Arabian horse! The term conjures up the picture of a noble, beautiful,
and graceful animal in a Desert setting; it embodies a sense of history,
mystery, and even awe. The would-be Arabian owner rushes out to buy the
first available Arabian horse and loves him or her dearly, with an emotional
attachment unequaled with any other breed. Yet the average person will
own Arabians for less than ten years before selling out for one reason
or another. During this period several widely differing types and bloodlines
will vie with each other in the showring, and for popularity in sales and
stud service. Few owners will be fortunate enough to own Arabian horses
of a type that truely satisfies them, and which possess a pedigree which
will allow a consistent continuance of that type.
of Davenport Arabian horses don't concern themselves much with the changes
in type brought about by the showring for they are fortunate to have found
that the old 'Desert' type satisfies them, and they know that they can
reproduce it consistently. They are not interested in "improving"
on the type of horse that the Bedouin found so useful.
is a recurring theme in the stories of most of the Davenport breeders as
to how they first became interested in this line of Arabians. Most of them
had Arabians of mixed ancestry before they got their Davenports, while
the others were, at the very least, familiar with the various lines available
to them, and they were dissatisfied with the widely fluctuating types among
the near relatives of the horses they owned or admired in the shows.
in one form or another into the origins of the ancestors of these horses
often included reading what Carl Raswan
had to say about American foundation animals. At some point they were additionally
influenced by the visual impact of individual Davenport Arabians.
breeders wanted horses which would continue to reproduce their own type
when bred to others of similar background. They wanted, in addition to
pedigree, horses of sound "using" conformation with dispositions
which would allow the owners to do all the daily handling and training
on a strictly amateur basis. All wanted only a small breeding program.
Other available Arabians might be prettier, or of more fashionable bloodlines,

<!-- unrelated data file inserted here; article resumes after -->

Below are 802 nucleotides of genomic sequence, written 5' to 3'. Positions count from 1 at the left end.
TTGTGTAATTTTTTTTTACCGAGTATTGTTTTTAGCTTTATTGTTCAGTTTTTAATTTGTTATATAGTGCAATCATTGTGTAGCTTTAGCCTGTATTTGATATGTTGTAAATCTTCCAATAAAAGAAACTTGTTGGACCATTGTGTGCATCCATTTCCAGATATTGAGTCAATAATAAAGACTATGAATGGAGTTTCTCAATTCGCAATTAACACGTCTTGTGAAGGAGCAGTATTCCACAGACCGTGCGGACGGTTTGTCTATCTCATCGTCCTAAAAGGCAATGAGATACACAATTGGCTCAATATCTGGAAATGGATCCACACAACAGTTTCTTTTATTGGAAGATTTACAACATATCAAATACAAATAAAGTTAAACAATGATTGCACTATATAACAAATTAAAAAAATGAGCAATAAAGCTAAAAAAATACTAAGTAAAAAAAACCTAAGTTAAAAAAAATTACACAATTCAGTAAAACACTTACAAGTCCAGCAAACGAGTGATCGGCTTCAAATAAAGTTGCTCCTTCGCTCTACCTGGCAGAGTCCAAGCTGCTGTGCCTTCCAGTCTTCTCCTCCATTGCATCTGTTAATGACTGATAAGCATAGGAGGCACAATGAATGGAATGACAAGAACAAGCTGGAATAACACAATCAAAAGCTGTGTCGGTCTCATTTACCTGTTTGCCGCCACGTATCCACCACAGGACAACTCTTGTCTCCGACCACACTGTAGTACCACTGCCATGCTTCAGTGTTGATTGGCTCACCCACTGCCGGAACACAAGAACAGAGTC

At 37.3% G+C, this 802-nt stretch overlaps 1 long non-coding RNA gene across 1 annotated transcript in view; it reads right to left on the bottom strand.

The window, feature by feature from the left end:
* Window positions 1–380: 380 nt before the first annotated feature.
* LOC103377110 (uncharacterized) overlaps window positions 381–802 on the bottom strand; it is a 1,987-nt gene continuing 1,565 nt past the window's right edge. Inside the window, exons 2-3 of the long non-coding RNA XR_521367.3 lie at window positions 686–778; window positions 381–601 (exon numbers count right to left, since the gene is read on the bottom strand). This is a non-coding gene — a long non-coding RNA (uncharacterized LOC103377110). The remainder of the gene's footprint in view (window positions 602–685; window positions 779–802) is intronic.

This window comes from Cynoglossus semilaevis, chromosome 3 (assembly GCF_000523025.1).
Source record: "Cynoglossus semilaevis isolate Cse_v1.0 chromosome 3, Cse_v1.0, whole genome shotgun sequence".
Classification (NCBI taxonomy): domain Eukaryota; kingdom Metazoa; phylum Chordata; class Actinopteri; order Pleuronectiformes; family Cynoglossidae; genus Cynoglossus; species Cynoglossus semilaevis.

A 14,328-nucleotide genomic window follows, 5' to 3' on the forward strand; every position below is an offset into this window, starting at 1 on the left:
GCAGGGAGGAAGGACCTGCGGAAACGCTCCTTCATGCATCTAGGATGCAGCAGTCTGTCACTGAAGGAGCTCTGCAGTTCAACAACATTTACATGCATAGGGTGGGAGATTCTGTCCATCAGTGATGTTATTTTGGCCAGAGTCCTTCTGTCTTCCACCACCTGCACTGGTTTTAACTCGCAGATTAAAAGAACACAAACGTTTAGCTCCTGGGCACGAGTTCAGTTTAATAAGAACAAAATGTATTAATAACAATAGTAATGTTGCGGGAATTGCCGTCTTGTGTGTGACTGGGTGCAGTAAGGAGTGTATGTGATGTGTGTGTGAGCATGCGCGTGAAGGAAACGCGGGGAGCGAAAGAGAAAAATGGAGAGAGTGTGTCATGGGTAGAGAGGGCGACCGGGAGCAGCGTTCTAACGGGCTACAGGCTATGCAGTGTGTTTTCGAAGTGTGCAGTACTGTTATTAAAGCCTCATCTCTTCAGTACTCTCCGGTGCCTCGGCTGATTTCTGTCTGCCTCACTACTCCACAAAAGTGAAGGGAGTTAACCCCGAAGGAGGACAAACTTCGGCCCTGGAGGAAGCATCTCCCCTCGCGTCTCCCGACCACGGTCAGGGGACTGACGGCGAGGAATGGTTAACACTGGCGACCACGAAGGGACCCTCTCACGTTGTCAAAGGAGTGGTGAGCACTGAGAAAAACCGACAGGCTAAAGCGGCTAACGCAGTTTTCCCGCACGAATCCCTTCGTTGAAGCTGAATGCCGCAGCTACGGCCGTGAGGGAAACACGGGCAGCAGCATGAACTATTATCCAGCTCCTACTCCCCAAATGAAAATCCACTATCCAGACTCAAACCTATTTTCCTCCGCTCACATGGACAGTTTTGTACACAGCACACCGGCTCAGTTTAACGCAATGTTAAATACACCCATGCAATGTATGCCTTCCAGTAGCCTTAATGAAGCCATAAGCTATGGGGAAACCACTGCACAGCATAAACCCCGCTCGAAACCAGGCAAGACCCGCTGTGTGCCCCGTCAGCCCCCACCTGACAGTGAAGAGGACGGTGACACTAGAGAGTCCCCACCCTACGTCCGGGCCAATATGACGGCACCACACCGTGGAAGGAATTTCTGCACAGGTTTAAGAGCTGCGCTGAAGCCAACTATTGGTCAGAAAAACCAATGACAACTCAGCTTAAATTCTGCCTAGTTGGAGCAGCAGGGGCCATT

and many Arabians have athletic ability and wonderful dispositions but
that wasn't quite enough for the Davenport Arabian breeders.
first of these small breeders, both in terms of time, and effort in securing
certain bloodlines are Fred and Barbara Mimmack
of Denver, Colorado. Dr. Mimmack had been to the Kellogg
Ranch several times when he was just a young, but very inquisitive,
boy of about 10. At that time he also read much of the controversial information
in articles by Carl Raswan which were published in the Western Horseman,
and he read the books by W.R. Brown, and Blunts.
information, and his memory of those early Kellogg
Ranch Arabians, was filed away until the early 1960's when he was at
last in a position to start a small, backyard breeding program. He visited
local Arabian ranches and attended shows, but the horses of his childhood
were nowhere to be seen. He returned to the books, and studied pedigrees,
then made a trip to California where he visited Alice Payne and other long-time
breeders. Mrs. Payne told him that he could,
indeed, still find the horses of his childhood at Craver
Farm in Illinois.
visit to the Cravers confirmed this and Fred began a search for another
foundation mare, of the Seqlawi Jedran strain. He eventually was able to
locate and buy the straight Davenport mare MAEDAE (Ibn
Hanad X Gamil), a half-sister to Craver's ANTAN. Obviously